Manley ducked out of the way and shot Smith, killing him. The other men sped off.
It was later ruled a justified homicide, as the Washington Post has reported. But that night haunts Manley. He lost the security business he spent his entire adult life building up. (He wasn’t properly licensed at the time, although he’d applied for the correct license a few days prior, he says.) More importantly, he tells City Paper, he became obsessed with the man he killed. “I played it out in my head a thousand times,” he says. “Different options.” The next day, he began his painful quest to learn everything he could about Smith. “It was like opening Pandora’s Box—the things he’d been through,” Manley explained, getting emotional. “The more I found out who he was, the more hurt and trauma kicked in.”
However, when he got home after the shooting that night, that wasn’t what was in his head. He says he went into his kids’ room, got in their bed, and stayed there until the morning. “They’re my little brats, you know what I mean?” He let out a long, deep laugh. “I was so happy to see them.”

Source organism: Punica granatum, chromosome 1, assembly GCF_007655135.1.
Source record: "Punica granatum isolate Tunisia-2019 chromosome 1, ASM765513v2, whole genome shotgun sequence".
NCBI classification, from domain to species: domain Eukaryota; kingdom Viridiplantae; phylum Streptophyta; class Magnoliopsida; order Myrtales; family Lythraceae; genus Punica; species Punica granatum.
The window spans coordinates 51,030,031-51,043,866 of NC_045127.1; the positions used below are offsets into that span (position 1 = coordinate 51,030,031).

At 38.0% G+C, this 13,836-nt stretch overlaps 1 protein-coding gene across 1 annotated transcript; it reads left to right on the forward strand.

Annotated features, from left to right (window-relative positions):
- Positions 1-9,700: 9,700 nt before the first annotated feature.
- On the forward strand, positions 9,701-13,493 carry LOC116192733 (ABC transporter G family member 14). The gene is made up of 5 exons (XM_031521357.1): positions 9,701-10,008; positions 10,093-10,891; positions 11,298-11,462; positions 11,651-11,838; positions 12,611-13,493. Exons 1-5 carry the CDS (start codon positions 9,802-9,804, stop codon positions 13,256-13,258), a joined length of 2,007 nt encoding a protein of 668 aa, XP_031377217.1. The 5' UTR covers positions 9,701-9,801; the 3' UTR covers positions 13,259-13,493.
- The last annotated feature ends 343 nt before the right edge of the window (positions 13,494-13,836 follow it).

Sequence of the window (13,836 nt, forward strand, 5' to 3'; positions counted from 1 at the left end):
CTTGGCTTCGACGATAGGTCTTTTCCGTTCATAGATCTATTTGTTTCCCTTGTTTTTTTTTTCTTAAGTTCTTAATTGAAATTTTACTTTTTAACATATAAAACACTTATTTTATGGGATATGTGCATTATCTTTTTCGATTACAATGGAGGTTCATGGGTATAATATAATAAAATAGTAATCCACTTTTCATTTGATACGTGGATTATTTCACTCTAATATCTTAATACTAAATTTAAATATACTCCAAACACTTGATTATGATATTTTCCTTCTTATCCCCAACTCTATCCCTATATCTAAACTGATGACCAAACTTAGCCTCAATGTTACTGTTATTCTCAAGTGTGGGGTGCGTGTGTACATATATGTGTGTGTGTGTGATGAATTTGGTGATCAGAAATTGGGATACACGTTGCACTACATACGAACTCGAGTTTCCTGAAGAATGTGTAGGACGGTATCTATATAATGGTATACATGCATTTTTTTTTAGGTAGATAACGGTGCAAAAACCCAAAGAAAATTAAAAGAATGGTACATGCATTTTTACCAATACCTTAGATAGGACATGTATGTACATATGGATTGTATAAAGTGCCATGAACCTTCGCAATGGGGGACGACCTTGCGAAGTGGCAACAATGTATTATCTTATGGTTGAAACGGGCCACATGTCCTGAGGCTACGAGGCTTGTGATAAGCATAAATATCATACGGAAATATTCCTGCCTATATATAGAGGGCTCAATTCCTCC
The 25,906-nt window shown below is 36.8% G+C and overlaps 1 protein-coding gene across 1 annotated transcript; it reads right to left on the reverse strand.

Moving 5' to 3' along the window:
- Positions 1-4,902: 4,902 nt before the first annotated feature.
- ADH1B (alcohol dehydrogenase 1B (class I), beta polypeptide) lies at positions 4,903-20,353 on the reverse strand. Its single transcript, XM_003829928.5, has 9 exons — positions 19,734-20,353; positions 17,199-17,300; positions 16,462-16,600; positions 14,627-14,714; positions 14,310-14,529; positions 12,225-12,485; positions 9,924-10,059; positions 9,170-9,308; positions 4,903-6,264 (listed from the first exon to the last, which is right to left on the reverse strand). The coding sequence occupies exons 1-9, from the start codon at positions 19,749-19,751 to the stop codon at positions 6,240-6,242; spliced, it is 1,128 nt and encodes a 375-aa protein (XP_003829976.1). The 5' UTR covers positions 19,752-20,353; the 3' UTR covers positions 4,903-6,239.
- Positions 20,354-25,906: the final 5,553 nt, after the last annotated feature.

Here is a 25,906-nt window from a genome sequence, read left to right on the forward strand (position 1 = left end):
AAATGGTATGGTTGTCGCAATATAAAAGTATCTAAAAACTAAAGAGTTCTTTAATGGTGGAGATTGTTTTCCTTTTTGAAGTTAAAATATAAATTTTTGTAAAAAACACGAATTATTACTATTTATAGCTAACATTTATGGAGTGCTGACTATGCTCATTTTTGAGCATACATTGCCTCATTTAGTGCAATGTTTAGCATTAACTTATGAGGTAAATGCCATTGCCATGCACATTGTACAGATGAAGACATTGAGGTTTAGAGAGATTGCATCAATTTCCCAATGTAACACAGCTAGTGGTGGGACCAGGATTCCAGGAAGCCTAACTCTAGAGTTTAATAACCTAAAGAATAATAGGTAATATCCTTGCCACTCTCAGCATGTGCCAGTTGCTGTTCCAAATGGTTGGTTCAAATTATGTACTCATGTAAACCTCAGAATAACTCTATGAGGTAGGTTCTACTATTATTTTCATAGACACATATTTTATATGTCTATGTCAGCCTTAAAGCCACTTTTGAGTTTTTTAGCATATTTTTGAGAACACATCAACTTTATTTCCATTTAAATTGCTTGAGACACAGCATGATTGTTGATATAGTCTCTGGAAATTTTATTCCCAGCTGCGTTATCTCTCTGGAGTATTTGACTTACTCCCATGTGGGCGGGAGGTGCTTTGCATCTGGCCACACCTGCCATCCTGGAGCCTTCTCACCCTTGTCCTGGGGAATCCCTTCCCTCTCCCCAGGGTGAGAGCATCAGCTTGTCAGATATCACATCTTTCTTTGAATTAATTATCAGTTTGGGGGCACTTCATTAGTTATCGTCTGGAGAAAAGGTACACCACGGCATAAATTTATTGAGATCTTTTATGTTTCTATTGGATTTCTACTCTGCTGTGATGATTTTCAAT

Uzi, Valderamma, and some other pop-up affiliates are planning a rally in the coming month, focused on the public safety problem in the gray market. They want the city to grant them enough legitimacy to at least get some of the protections a legal business would. “We want to be able to get event permits and hire proper security to stay safe,” Uzi says. “That’s all we want.” Event permits would make it legal for them to hire genuine security officers. “A special police officer can’t legally work an event without reporting the location,” he explains, “and you can’t report a location if you don’t have an event permit.”
Uzi thinks pop-ups won’t go away—the choices are to make them safer or let them get even more dangerous. “The floodgates have already been opened,” he says. “When it comes to drugs, the streets always win. So if we could all come together for the sake of safety, we’d all be better off.”
In his opinion, the economic opportunities in the gray market mean the industry can’t be arrested out of existence. “You literally raided and locked up [255 people], and there were still pop-ups every night,” he says. “Tomorrow, they could say, ‘No more pop-ups.’ And you know what there’d be? More pop-ups.”